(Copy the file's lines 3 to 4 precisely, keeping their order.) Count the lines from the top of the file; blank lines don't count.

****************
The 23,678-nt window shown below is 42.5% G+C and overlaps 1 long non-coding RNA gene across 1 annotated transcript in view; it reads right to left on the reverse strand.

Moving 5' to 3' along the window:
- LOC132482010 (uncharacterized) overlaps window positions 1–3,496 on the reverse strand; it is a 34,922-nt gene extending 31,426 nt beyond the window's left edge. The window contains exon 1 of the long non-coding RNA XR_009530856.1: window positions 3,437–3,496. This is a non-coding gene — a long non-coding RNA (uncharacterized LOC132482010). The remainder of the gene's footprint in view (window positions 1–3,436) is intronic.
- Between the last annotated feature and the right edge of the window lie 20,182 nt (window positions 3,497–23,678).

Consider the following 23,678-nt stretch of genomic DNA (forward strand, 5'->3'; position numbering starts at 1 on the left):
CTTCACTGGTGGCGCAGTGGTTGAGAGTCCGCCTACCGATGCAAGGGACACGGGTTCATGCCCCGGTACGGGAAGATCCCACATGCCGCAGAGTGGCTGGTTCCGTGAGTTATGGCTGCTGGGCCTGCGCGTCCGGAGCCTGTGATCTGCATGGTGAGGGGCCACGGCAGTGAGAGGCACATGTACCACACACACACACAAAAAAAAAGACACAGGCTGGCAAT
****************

- LOC132482010 (uncharacterized) overlaps window positions 1–3,496 on the reverse strand; it is a 34,922-nt gene extending 31,426 nt beyond the window's left edge. The window contains exon 1 of the long non-coding RNA XR_009530856.1: window positions 3,437–3,496. This is a non-coding gene — a long non-coding RNA (uncharacterized LOC132482010). The remainder of the gene's footprint in view (window positions 1–3,436) is intronic.
- Between the last annotated feature and the right edge of the window lie 20,182 nt (window positions 3,497–23,678).